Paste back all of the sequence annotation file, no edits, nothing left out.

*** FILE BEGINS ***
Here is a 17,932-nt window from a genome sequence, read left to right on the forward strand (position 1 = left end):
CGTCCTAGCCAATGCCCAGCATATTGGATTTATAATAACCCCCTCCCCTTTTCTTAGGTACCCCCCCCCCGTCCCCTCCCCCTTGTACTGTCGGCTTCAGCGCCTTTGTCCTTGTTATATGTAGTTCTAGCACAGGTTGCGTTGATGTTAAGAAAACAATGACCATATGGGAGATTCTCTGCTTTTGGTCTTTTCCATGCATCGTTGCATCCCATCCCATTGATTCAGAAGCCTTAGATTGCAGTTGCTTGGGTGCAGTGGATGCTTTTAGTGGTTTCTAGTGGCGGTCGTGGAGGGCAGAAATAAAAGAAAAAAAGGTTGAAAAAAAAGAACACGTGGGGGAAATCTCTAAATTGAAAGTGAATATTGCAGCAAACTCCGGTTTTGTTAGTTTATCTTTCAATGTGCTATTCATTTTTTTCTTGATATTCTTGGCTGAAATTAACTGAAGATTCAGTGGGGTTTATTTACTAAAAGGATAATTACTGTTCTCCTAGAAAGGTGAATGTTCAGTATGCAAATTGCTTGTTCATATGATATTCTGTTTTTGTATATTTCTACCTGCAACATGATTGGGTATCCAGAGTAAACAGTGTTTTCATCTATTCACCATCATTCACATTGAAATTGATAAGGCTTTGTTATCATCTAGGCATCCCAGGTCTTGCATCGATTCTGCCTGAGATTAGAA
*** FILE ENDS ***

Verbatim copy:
Here is a 17,932-nt window from a genome sequence, read left to right on the forward strand (position 1 = left end):
CGTCCTAGCCAATGCCCAGCATATTGGATTTATAATAACCCCCTCCCCTTTTCTTAGGTACCCCCCCCCCGTCCCCTCCCCCTTGTACTGTCGGCTTCAGCGCCTTTGTCCTTGTTATATGTAGTTCTAGCACAGGTTGCGTTGATGTTAAGAAAACAATGACCATATGGGAGATTCTCTGCTTTTGGTCTTTTCCATGCATCGTTGCATCCCATCCCATTGATTCAGAAGCCTTAGATTGCAGTTGCTTGGGTGCAGTGGATGCTTTTAGTGGTTTCTAGTGGCGGTCGTGGAGGGCAGAAATAAAAGAAAAAAAGGTTGAAAAAAAAGAACACGTGGGGGAAATCTCTAAATTGAAAGTGAATATTGCAGCAAACTCCGGTTTTGTTAGTTTATCTTTCAATGTGCTATTCATTTTTTTCTTGATATTCTTGGCTGAAATTAACTGAAGATTCAGTGGGGTTTATTTACTAAAAGGATAATTACTGTTCTCCTAGAAAGGTGAATGTTCAGTATGCAAATTGCTTGTTCATATGATATTCTGTTTTTGTATATTTCTACCTGCAACATGATTGGGTATCCAGAGTAAACAGTGTTTTCATCTATTCACCATCATTCACATTGAAATTGATAAGGCTTTGTTATCATCTAGGCATCCCAGGTCTTGCATCGATTCTGCCTGAGATTAGAA